By Ed Weisbart, M.D.
St. Louis Metropolitan Medicine, Commentary, June/July 2020
In the 1940s, Winston Churchill is rumored to have said “Never let a good crisis go to waste.”1 If he did say this, he was referring to the unlikely trio of himself, Stalin and Roosevelt creating opportunities in the midst of a global crisis. The world was changed by their combined capacity to imagine a better way forward.
Another global crisis is upon us, and once again we need to imagine a better way forward.
The pandemic has unmasked the hazards of linking health insurance to employment, along with our health care system’s long-standing inefficiencies, poor outcomes and injustices and disparities.
The same war that drove Churchill to seek such unusual bedfellows also drove American businesses to attract and reward employees with access to lifesaving medical care through employer-sponsored health insurance. Decades later, we are still locked into a failing system of job-based coverage. For many workers, losing that job for any reason—your own underperformance, your own entrepreneurship or a major change in the economy—jeopardizes your continued access to health care.
Our strategies to address COVID-19 must also address these systemic faults with our system. Let us do that by building on the successes of Medicare, improving its obvious shortcomings, and providing that to all of us.
Why Base a Solution on Medicare?
Medicare is far from perfect, but even in its present state it brings tremendous value.
Medicare patients may worry about surviving the pandemic, but they have the peace of mind that their health insurance will be there even in the worst of times. If Medicare already covered all Americans, the pandemic would not require emergency legislation to ensure access to affordable screening, prophylaxis and treatment for coronavirus. Even in the most desperate days of Italy’s catastrophe, Italians were not afraid to seek treatment due to cost, or worried about personal bankruptcy from medical bills.2 Universal health care is not a panacea and certainly did not shield Italy from the coronavirus, but it did shield Italians from some of the worst economic consequences.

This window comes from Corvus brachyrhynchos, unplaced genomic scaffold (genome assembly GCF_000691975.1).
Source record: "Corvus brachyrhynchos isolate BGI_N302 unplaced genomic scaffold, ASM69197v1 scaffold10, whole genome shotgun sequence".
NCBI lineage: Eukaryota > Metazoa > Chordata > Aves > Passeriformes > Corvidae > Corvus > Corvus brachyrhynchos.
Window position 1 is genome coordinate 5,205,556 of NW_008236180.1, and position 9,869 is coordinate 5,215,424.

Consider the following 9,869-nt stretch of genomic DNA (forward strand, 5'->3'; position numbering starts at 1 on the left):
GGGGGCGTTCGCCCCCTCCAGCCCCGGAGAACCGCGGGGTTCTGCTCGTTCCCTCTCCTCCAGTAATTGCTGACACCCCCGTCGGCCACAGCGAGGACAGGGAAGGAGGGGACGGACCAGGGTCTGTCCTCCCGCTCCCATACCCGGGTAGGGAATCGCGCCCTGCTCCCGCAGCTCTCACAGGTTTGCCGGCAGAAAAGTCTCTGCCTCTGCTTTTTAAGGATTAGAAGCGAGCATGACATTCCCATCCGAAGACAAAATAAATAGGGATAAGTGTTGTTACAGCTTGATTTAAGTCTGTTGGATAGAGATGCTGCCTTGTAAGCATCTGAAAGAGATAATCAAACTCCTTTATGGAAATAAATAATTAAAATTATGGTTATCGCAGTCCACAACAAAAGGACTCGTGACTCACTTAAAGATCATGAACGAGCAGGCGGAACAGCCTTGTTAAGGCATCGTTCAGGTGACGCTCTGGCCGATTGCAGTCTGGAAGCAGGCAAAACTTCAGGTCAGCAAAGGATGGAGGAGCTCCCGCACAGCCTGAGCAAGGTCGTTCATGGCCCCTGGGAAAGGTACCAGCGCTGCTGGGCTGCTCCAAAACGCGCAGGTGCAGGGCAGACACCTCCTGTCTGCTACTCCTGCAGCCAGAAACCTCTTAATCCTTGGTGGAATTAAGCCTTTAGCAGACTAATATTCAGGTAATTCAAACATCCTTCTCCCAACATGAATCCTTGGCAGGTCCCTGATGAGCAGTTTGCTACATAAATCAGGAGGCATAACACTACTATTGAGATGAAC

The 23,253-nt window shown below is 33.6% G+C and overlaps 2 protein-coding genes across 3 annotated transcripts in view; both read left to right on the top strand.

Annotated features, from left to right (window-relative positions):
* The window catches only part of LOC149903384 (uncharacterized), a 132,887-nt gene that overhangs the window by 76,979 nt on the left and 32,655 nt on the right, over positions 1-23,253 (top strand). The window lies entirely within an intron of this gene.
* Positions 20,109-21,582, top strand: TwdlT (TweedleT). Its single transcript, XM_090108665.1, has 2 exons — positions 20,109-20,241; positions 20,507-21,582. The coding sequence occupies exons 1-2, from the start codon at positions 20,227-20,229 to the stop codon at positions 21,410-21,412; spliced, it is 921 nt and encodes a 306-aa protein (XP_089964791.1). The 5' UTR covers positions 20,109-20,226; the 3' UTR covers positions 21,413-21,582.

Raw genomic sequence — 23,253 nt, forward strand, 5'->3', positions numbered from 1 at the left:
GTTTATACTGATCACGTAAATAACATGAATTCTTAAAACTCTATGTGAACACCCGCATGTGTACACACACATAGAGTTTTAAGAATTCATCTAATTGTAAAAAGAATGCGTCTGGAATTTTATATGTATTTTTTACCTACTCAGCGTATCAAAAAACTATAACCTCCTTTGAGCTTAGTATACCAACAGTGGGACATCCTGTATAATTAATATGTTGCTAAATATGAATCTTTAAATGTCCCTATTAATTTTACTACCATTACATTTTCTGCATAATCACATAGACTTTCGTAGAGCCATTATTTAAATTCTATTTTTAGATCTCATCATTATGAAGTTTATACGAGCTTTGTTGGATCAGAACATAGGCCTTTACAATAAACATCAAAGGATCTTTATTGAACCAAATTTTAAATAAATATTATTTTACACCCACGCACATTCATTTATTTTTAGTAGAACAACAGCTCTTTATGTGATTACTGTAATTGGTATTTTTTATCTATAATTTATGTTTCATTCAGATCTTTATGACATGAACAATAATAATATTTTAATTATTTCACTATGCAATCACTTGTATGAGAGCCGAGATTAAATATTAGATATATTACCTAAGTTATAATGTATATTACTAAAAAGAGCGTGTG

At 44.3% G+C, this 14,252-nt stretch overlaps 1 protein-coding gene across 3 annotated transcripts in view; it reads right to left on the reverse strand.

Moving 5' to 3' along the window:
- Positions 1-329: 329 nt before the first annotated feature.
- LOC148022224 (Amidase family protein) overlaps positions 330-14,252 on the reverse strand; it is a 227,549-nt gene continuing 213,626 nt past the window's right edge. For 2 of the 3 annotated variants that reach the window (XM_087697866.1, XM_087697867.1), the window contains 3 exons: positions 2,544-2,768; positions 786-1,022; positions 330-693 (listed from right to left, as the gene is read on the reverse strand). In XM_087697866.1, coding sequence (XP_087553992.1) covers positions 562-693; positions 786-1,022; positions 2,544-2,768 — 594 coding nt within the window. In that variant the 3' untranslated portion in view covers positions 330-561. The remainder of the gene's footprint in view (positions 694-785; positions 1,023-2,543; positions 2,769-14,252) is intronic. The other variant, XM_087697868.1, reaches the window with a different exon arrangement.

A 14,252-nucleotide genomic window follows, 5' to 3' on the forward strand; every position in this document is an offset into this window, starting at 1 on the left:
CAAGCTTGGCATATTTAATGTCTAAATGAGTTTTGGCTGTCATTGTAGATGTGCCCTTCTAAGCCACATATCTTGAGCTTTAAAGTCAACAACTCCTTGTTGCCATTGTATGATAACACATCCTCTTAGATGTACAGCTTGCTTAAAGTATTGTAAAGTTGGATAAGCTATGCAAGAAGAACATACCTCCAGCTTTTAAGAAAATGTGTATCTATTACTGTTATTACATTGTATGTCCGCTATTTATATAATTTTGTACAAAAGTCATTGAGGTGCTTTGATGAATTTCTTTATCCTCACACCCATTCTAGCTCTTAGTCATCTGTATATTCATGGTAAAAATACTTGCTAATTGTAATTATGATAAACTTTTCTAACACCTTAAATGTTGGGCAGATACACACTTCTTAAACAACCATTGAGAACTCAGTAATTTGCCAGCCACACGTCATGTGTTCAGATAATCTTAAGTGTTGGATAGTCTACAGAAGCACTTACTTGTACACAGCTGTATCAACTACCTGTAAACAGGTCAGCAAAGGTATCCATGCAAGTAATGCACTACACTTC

Traditional Medicare offers a national network including virtually every hospital and 93% of non-pediatric primary care physicians.3 I know octogenarian Floridians on Medicare who have flown to St. Louis for world-class subspecialty care, never having to ask for permission from their insurance company. Every American should have the freedom to choose their own health care.
Even outside of a pandemic, Medicare has a favorable impact on Americans’ health. After worst-in-class mortality rates for the first 65 years of our lives, American mortality rates quickly improve to the best in the world upon reaching the age of Medicare eligibility. (Fig.1) This should make us enormously proud; it’s only possible because we have many of the world’s best physicians, nurses, pharmacists, hospitals and the rest of the delivery system. We just don’t let everyone in until age 65.
Medicare also reverses racial disparities in life expectancy. In Missouri, African-American lives are 3.3 years shorter than those of whites.4 Nationally, 86% of the causes of these premature deaths are from conditions amenable to medical prevention and treatment.5 That suggests that part of the life expectancy gap is related to the fact that African-American Missourians are 40% more likely to be uninsured than are white Missourians (14% vs 10%)6 along with a broadly different mix of insurance products.
We have clear evidence that Medicare coverage reduces and even reverses racial health disparities. For example, every American who needs dialysis can enroll in Medicare regardless of age. Once on dialysis, African-Americans enjoy the same insurance as all other Americans and survive longer than whites on an age-matched cohort.7